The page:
Theater for a New Audience closes its inaugural season in its new home at the Polonsky Shakespeare Center in Brooklyn with an outstanding production of Eugène Ionesco’s 1957 dark comedy, The Killer. Presented here in a new translation by Michael Feingold, The Killer follows Berenger, Ionesco’s multi-play Everyman, from his discovery of a utopian “radiant city,” a place that returns to him a long-lost feeling of being truly alive, through the consequences of his further discovery that his utopia boasts a resident murderer. When a young woman named Dennie, with whom Berenger immediately falls in love, makes herself vulnerable to the murderer by leaving the employ of the city, Berenger’s quest for justice leads him into encounters with a sickly friend who may or may not be involved, attendees at a political rally, and the police who violently suppress them, culminating in an extended face-to-shadowy-face with the titular antagonist.
The execution of that final face-off rests largely on the shoulders of Michael Shannon, best known for Boardwalk Empire and Man of Steel roles, as Berenger. Berenger does all of the talking during this extended confrontation, and Shannon holds the audience’s attention riveted, ensuring that what is basically an extended philosophical attempt to untangle the nature of evil feel less like an existentialist disquisition and more like a journey. In the onus this play places on a single actor to hold the stage, The Killer invites comparison to Brecht’s Mother Courage, (performed similarly impressively by Meryl Streep several years ago as part of NYC’s Shakespeare in the Park), and Shannon more than meets the challenge. His Berenger is equal parts optimism and cynicism, clueless and insightful. In an interview reprinted in the program, Shannon recalls having first performed this role sixteen years ago in Chicago, which leads one to wonder how these performances would look side by side, how age would inflect the slide towards the despair of meaninglessness that Berenger experiences.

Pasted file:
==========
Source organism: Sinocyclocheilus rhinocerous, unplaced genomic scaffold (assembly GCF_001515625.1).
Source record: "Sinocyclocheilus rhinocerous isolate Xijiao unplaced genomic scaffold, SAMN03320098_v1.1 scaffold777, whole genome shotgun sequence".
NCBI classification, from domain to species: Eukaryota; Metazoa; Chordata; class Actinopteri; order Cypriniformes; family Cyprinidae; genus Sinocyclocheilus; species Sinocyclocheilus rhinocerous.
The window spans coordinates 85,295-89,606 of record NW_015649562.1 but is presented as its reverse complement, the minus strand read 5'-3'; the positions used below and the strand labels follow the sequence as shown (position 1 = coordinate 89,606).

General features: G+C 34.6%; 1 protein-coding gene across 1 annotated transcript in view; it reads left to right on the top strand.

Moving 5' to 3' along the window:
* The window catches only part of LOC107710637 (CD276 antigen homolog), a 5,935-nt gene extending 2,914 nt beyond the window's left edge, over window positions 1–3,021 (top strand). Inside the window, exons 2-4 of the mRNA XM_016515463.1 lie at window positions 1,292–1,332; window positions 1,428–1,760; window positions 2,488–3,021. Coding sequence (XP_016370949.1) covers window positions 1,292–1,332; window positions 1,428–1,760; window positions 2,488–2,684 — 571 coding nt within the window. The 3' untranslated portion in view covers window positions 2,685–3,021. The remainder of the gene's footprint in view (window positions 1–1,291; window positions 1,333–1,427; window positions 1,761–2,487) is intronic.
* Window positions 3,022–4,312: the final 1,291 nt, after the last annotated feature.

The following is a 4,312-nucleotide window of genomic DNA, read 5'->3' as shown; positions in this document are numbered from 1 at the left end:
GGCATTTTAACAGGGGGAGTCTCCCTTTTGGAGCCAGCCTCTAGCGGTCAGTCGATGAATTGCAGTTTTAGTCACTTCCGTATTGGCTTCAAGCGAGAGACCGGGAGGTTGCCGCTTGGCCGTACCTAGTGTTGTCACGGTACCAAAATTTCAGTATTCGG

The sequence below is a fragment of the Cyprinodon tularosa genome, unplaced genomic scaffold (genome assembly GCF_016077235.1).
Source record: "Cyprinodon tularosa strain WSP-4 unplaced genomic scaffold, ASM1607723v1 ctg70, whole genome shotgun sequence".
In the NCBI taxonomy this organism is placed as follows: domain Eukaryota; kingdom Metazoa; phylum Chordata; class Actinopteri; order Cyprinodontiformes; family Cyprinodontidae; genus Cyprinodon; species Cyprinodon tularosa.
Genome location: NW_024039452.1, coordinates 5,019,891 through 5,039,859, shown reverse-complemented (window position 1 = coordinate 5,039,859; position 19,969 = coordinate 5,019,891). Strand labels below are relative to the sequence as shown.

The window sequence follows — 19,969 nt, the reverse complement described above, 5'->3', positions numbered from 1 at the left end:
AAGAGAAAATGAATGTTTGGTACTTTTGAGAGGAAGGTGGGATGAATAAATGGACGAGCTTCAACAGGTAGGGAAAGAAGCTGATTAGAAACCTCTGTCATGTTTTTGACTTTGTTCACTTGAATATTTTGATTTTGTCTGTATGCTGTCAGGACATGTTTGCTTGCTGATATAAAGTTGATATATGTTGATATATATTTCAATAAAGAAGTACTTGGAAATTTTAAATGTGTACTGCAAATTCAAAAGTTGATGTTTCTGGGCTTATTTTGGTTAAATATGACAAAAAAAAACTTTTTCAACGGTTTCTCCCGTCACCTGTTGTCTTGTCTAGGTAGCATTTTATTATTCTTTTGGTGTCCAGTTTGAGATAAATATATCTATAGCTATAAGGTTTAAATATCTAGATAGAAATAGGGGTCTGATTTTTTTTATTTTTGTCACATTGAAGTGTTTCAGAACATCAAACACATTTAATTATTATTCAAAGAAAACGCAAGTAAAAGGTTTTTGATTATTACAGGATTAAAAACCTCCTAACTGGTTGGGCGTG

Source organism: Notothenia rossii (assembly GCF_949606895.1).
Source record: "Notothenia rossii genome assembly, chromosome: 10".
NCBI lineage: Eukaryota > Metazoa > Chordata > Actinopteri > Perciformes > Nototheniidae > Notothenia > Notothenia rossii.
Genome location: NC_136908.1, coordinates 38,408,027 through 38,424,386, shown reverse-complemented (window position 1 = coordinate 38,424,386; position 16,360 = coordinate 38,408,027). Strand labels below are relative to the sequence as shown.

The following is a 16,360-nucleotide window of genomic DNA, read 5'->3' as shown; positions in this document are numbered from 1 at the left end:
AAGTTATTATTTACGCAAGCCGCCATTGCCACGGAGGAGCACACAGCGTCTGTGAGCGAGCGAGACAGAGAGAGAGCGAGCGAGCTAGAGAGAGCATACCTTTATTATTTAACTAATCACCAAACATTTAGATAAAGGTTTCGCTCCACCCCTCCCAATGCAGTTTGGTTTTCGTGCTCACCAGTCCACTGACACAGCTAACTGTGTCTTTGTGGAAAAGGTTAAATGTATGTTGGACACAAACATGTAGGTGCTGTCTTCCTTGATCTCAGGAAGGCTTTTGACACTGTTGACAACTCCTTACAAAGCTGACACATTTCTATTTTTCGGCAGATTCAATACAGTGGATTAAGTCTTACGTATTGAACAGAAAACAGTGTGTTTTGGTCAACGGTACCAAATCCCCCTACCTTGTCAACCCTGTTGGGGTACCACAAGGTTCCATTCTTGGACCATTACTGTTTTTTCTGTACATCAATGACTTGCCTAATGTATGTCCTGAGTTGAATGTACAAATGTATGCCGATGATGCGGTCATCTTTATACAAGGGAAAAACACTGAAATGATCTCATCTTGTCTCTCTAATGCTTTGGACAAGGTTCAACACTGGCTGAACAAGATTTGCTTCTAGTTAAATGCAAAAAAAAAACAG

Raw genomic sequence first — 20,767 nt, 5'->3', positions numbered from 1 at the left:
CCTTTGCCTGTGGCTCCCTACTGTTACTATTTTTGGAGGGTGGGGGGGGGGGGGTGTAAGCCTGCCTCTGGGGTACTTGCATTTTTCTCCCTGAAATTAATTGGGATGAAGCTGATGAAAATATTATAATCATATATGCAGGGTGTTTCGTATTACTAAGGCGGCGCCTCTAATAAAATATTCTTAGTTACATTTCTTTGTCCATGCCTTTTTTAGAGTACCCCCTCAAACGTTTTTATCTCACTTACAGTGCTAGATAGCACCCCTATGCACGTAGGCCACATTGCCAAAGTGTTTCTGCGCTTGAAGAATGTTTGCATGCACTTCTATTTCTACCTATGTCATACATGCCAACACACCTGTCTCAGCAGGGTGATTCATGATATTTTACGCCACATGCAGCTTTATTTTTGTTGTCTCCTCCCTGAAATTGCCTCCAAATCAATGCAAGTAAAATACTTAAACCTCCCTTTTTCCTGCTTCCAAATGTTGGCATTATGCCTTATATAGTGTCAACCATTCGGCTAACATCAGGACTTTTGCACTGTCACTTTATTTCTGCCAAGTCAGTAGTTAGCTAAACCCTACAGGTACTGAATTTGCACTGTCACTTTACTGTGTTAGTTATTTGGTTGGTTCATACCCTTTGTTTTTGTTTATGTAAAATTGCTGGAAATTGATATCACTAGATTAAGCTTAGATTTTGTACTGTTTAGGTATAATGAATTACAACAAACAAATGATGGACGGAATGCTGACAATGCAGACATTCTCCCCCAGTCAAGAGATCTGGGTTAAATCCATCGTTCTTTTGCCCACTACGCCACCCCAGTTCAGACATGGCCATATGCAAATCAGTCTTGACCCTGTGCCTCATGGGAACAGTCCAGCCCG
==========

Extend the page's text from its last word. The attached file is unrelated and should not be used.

The rest of the cast boasts similarly strong performances. The first third of the play consists primarily of Berenger and Robert Stanton’s Architect, responsible for the “radiant city,” onstage together, the polite-civil-servant exterior of the latter concealing an underlying anger much as his jacket pocket conceals the rotary telephone handset that links himself constantly to his office. The middle third similarly focuses on Berenger and his friend Edward, embodied by Paul Sparks as pasty and sweaty from his illness, shifty and weaselly perhaps from a more than physical corruption. As Berenger moves farther from his utopian dream, more characters invade the stage space, and they make solid appearances across the board (notably Kristine Neilsen doubling as the concierge and Ma Piper, the incoherent and possibly fascistic revolutionary leader,and Liam Craig as the Bum, the First Man, and the Drunk). Moments occur when the theater space itself is used to good effect, getting Berenger very close to the audience in the first act as he sees in them the flora and sky of the radiant city, and rally flyers, later to blanket the stage from the upper levels, being handed out to the audience during the second intermission.
Written over half a century ago, Ionesco’s play evokes uncanny and sometimes uncomfortable parallels with current events. It is impossible not to think of post-UCSB debates over cultural misogyny during Berenger’s discussions of his infatuation with Dennie (Stephanie Brunch) and interrogation of the killer’s motives, and Ma Piper’s rally scene, while deploying a perhaps overly heavy-handed goose-stepping pun, wouldn’t be out of place on an episode of The Daily Show. Dark, funny, and haunting, TfaNA’s The Killer is absurdism for the 21st century. - Dr. Leah Richards & John Ziegler
(Photo courtesy of Gerry Goodstein)
Ms. Richards is an English professor in NYC, spends her free time raising three cats, and smashing the patriarch.
When not writing reviews, Mr. Ziegler spends a lot of his time being an Assistant Professor of English in NYC and playing guitar in a death metal band.